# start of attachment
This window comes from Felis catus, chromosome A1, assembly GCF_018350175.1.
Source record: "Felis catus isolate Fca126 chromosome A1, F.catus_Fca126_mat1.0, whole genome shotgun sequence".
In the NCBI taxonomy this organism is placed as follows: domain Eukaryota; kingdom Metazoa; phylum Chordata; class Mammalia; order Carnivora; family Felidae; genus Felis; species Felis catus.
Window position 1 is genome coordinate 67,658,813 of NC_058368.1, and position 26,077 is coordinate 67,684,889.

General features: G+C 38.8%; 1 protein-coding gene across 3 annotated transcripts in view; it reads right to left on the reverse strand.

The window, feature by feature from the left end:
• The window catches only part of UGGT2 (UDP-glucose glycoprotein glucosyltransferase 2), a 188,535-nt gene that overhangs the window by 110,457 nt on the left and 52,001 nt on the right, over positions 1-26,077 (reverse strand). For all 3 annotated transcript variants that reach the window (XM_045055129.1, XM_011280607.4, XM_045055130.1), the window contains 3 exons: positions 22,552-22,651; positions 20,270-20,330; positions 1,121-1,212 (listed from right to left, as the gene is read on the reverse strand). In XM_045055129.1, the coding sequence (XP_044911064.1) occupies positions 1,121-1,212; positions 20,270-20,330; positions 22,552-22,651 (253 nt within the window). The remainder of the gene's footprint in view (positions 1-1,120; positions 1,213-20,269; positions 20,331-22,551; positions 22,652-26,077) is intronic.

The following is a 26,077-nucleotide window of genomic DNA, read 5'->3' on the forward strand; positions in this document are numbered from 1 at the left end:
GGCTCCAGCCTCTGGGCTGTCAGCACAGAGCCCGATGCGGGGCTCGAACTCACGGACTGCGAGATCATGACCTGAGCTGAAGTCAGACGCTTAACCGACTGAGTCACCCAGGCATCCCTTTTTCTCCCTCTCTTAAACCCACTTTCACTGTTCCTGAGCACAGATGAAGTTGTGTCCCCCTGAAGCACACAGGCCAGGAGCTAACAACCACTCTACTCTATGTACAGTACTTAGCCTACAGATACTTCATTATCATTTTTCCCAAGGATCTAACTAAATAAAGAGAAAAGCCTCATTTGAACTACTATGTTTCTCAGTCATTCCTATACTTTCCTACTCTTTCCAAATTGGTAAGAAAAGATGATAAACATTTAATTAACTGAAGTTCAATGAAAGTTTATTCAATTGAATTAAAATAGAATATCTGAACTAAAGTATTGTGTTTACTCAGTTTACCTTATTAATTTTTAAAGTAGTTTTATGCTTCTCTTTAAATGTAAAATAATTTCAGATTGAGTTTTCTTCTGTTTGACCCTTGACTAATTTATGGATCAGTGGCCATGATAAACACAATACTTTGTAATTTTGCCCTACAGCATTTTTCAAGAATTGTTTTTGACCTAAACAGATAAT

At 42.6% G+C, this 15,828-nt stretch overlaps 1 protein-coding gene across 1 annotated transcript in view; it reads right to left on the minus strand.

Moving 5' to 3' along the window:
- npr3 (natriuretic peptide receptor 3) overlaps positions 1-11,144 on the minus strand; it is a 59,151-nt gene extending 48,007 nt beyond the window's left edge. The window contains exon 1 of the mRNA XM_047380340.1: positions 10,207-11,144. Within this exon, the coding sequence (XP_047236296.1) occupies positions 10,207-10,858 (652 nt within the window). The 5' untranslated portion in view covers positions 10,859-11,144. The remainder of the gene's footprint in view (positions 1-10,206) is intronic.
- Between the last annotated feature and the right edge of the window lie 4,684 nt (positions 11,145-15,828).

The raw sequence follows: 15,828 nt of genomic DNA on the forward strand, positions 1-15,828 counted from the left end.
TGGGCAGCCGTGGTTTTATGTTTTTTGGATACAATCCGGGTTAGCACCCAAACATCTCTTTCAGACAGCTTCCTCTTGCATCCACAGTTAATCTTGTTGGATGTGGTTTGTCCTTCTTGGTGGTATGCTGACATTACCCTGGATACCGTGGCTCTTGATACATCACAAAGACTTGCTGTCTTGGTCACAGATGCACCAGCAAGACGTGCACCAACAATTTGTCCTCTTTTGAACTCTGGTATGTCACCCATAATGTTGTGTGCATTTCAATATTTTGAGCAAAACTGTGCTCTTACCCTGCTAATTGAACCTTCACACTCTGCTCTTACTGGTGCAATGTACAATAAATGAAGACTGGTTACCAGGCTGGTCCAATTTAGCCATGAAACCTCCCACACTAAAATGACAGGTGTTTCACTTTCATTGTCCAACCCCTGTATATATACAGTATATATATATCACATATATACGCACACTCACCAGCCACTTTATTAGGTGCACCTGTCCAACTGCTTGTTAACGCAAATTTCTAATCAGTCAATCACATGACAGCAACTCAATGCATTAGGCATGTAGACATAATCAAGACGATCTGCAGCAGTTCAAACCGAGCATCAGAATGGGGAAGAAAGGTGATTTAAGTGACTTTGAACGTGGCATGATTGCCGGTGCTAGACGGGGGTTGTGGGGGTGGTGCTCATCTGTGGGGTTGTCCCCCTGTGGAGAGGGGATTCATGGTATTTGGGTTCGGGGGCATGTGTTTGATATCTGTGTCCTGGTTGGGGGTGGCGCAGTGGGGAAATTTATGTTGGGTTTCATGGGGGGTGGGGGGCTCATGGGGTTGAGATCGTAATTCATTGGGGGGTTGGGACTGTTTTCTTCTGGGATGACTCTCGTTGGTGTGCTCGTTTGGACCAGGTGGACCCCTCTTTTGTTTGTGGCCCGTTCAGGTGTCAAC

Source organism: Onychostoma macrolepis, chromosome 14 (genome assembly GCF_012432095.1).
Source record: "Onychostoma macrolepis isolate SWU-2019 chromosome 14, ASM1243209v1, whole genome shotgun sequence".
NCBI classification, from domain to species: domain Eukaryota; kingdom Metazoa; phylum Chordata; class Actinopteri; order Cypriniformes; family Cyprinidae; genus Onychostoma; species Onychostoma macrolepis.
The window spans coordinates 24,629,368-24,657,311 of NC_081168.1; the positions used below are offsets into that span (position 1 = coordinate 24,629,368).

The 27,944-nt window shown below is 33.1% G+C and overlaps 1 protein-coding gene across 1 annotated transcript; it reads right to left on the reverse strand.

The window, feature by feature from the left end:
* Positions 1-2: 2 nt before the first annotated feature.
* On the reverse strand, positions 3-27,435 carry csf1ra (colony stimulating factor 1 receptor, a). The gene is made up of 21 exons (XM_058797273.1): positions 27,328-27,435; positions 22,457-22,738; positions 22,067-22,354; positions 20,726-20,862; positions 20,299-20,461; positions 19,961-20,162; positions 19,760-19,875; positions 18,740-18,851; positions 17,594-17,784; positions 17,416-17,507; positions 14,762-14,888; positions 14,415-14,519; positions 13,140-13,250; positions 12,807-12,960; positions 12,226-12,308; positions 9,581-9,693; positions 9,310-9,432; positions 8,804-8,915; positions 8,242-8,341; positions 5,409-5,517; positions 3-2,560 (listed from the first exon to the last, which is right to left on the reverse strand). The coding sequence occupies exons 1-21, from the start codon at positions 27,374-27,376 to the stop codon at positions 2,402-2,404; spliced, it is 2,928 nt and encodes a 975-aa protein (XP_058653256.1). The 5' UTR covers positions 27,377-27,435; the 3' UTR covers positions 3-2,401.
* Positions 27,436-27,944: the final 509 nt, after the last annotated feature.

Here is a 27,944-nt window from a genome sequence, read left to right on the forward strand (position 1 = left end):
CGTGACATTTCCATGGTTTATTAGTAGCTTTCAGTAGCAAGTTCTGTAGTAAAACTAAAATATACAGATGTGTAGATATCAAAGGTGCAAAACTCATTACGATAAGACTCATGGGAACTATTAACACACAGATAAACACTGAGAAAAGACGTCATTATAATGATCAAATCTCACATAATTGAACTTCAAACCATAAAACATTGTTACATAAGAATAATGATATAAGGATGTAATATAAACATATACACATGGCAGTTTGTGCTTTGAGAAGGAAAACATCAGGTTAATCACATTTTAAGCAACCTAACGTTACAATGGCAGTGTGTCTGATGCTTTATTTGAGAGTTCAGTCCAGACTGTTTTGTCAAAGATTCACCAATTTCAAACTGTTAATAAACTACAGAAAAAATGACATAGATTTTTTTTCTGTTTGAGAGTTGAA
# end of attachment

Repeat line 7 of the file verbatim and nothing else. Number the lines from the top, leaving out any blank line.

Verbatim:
• The window catches only part of UGGT2 (UDP-glucose glycoprotein glucosyltransferase 2), a 188,535-nt gene that overhangs the window by 110,457 nt on the left and 52,001 nt on the right, over positions 1-26,077 (reverse strand). For all 3 annotated transcript variants that reach the window (XM_045055129.1, XM_011280607.4, XM_045055130.1), the window contains 3 exons: positions 22,552-22,651; positions 20,270-20,330; positions 1,121-1,212 (listed from right to left, as the gene is read on the reverse strand). In XM_045055129.1, the coding sequence (XP_044911064.1) occupies positions 1,121-1,212; positions 20,270-20,330; positions 22,552-22,651 (253 nt within the window). The remainder of the gene's footprint in view (positions 1-1,120; positions 1,213-20,269; positions 20,331-22,551; positions 22,652-26,077) is intronic.